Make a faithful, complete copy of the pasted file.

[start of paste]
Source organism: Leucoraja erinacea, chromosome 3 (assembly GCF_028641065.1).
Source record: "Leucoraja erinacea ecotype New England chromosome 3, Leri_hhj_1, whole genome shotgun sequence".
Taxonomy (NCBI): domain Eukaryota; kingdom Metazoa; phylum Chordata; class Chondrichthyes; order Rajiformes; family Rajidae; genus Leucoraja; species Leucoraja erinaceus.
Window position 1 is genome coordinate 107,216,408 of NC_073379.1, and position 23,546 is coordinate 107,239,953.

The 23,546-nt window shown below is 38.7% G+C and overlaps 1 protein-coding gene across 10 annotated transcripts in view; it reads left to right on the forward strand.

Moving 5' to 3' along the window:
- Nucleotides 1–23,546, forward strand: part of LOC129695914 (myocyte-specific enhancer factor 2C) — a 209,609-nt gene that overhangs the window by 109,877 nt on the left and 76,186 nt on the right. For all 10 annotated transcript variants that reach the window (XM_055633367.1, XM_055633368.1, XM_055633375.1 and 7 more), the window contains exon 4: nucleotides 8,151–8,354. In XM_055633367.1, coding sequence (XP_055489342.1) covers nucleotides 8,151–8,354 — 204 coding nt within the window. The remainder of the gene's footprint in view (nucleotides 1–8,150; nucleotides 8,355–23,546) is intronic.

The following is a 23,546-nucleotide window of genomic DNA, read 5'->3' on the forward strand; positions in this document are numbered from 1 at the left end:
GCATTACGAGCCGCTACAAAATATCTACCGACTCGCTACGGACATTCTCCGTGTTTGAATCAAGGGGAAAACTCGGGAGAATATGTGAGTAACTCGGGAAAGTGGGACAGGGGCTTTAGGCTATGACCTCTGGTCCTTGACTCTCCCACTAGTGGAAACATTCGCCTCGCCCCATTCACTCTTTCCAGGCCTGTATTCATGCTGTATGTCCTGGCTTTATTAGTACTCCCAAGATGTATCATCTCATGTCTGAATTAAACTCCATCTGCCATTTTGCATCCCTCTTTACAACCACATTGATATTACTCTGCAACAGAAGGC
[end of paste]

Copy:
Source organism: Leucoraja erinacea, chromosome 3 (assembly GCF_028641065.1).
Source record: "Leucoraja erinacea ecotype New England chromosome 3, Leri_hhj_1, whole genome shotgun sequence".
Taxonomy (NCBI): domain Eukaryota; kingdom Metazoa; phylum Chordata; class Chondrichthyes; order Rajiformes; family Rajidae; genus Leucoraja; species Leucoraja erinaceus.
Window position 1 is genome coordinate 107,216,408 of NC_073379.1, and position 23,546 is coordinate 107,239,953.

The 23,546-nt window shown below is 38.7% G+C and overlaps 1 protein-coding gene across 10 annotated transcripts in view; it reads left to right on the forward strand.

Moving 5' to 3' along the window:
- Nucleotides 1–23,546, forward strand: part of LOC129695914 (myocyte-specific enhancer factor 2C) — a 209,609-nt gene that overhangs the window by 109,877 nt on the left and 76,186 nt on the right. For all 10 annotated transcript variants that reach the window (XM_055633367.1, XM_055633368.1, XM_055633375.1 and 7 more), the window contains exon 4: nucleotides 8,151–8,354. In XM_055633367.1, coding sequence (XP_055489342.1) covers nucleotides 8,151–8,354 — 204 coding nt within the window. The remainder of the gene's footprint in view (nucleotides 1–8,150; nucleotides 8,355–23,546) is intronic.

The following is a 23,546-nucleotide window of genomic DNA, read 5'->3' on the forward strand; positions in this document are numbered from 1 at the left end:
GCATTACGAGCCGCTACAAAATATCTACCGACTCGCTACGGACATTCTCCGTGTTTGAATCAAGGGGAAAACTCGGGAGAATATGTGAGTAACTCGGGAAAGTGGGACAGGGGCTTTAGGCTATGACCTCTGGTCCTTGACTCTCCCACTAGTGGAAACATTCGCCTCGCCCCATTCACTCTTTCCAGGCCTGTATTCATGCTGTATGTCCTGGCTTTATTAGTACTCCCAAGATGTATCATCTCATGTCTGAATTAAACTCCATCTGCCATTTTGCATCCCTCTTTACAACCACATTGATATTACTCTGCAACAGAAGGC